Following the adoption of the foregoing constitutional amendment, the legislature on April 15, 1949 enacted into law a comprehensive Act regulating the granting of divorces. This Act, with subsequent amendments, is now Sections 20-101 et seq. of the 1962 Code of Laws. Section 20-101 sets forth the grounds for divorce and is as follows:

"No divorce from the bonds of matrimony shall be granted except upon one or more of the following grounds, to wit:

"(1) Adultery;

"(2) Desertion for a period of one year;

"(3) Physical cruelty; or

"(4) Habitual drunkenness; provided, that this ground shall be construed to include habitual drunkenness caused by use of any narcotic drug." (Emphasis added.)

We are here concerned only with Subsection 2 of the foregoing Section. This subsection requires that desertion exist for a period of one year before a divorce can be granted on that ground, while Article 17, Section 3, authorizes desertion as a ground for divorce, without prescribing its duration. It is, therefore, argued, that, since Section 20-101 (2) imposes the condition that desertion as a ground for divorce must exist for one year and Article 17, Section 3 of the Constitution, in naming desertion as a *24 ground for divorce imposes no such limitation, Section 20-101 (2) is to that extent in conflict with the constitutional provision and is unconstitutional for that reason.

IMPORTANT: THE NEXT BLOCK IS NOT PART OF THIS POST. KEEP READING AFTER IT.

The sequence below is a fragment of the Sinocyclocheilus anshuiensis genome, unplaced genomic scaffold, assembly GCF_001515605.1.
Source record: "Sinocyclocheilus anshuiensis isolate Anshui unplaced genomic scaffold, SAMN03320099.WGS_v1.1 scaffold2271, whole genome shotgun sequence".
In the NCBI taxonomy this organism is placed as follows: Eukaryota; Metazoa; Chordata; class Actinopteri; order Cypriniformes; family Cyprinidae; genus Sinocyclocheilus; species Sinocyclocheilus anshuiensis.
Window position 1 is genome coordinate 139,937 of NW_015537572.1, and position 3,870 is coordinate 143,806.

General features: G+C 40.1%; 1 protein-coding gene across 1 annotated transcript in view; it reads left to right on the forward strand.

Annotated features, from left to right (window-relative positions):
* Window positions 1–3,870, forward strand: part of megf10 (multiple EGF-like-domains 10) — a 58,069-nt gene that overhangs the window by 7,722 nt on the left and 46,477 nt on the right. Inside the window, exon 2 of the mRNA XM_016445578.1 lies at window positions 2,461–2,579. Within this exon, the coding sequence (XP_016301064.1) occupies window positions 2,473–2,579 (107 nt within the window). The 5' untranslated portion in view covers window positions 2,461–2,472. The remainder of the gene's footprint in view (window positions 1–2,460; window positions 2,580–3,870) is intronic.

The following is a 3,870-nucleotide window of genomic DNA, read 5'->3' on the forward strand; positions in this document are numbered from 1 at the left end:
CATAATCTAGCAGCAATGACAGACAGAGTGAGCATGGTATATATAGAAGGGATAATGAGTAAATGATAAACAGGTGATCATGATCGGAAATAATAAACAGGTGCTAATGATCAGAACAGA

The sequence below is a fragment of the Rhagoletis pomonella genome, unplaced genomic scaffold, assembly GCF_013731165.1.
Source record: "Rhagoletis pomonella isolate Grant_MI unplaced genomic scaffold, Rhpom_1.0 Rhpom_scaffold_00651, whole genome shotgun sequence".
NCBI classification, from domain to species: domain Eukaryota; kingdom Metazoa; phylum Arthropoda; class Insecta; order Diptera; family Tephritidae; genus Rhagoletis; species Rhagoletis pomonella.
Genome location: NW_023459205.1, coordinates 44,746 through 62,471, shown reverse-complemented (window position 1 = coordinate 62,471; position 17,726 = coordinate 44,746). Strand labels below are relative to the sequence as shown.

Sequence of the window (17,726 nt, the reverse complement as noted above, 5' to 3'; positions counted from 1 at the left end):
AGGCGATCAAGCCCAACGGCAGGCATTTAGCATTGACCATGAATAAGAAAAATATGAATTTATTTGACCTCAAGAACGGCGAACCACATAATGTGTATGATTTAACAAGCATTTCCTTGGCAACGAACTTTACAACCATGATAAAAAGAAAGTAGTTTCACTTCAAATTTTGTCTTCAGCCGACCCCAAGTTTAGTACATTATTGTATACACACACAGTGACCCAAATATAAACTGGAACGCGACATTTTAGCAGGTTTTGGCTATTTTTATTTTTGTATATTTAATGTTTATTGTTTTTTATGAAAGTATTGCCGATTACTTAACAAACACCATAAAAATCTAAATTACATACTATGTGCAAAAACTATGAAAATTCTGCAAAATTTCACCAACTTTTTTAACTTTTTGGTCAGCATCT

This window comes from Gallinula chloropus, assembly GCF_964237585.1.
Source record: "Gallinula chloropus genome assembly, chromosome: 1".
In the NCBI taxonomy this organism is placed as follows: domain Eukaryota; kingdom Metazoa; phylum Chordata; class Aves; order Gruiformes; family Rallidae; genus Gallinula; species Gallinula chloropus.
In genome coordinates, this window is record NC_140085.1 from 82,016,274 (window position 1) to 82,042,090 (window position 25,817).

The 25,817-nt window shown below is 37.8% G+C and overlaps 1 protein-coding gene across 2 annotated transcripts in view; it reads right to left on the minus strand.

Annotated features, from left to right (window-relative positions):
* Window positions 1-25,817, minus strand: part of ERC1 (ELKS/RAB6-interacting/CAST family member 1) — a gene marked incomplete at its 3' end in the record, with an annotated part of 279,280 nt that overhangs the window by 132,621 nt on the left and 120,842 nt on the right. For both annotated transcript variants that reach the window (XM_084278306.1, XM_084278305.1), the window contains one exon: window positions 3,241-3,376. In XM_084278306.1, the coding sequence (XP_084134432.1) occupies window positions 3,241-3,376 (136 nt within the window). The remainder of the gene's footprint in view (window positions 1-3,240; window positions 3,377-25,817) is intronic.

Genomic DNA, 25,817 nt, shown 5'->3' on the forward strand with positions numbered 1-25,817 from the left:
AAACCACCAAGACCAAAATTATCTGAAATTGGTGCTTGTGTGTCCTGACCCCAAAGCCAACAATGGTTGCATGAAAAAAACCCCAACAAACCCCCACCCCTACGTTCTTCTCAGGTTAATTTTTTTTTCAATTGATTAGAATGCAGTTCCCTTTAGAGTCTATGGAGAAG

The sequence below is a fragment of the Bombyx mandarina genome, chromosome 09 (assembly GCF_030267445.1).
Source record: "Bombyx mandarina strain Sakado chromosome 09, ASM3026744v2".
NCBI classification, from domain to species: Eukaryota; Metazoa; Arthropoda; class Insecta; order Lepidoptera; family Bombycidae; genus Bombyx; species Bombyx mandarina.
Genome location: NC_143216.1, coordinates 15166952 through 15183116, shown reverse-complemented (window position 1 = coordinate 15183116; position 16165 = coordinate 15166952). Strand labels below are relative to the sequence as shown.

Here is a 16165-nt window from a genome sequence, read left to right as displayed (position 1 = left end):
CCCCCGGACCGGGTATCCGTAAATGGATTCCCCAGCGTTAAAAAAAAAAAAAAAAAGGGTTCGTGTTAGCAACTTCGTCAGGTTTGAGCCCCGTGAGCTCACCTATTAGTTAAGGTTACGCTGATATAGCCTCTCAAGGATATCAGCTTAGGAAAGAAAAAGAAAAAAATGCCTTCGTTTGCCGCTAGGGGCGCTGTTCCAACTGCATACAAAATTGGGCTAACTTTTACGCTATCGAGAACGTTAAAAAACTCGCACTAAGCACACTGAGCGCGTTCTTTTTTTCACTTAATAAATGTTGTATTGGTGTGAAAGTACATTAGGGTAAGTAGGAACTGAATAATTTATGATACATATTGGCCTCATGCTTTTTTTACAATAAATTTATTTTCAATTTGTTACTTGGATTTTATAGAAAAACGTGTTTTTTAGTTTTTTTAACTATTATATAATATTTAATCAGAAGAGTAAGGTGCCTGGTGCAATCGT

In Clarke v. South Carolina Public Service Authority, 177 S.C. 427, 181 S.E. 481, 484, the rules by which we are governed in considering the constitutionality of an act of the legislature are concisely stated as follows:

"In determining this question it is to be observed that it is a well settled rule in South Carolina that: A statute will, if possible, be construed so as to render it valid; that a legislative act will not be declared unconstitutional unless its repugnance to the Constitution is clear and beyond reasonable doubt; that every presumption will be made in favor of the constitutionality of a legislative enactment; that it will be declared unconstitutional only when its invalidity appears so clearly as to leave no room for reasonable doubt that it violates some provision of the Constitution; that all reasonable presumptions must be made in favor of the validity of the Act; and that the Constitution of South Carolina is a limitation upon, rather than a grant of, legislative power."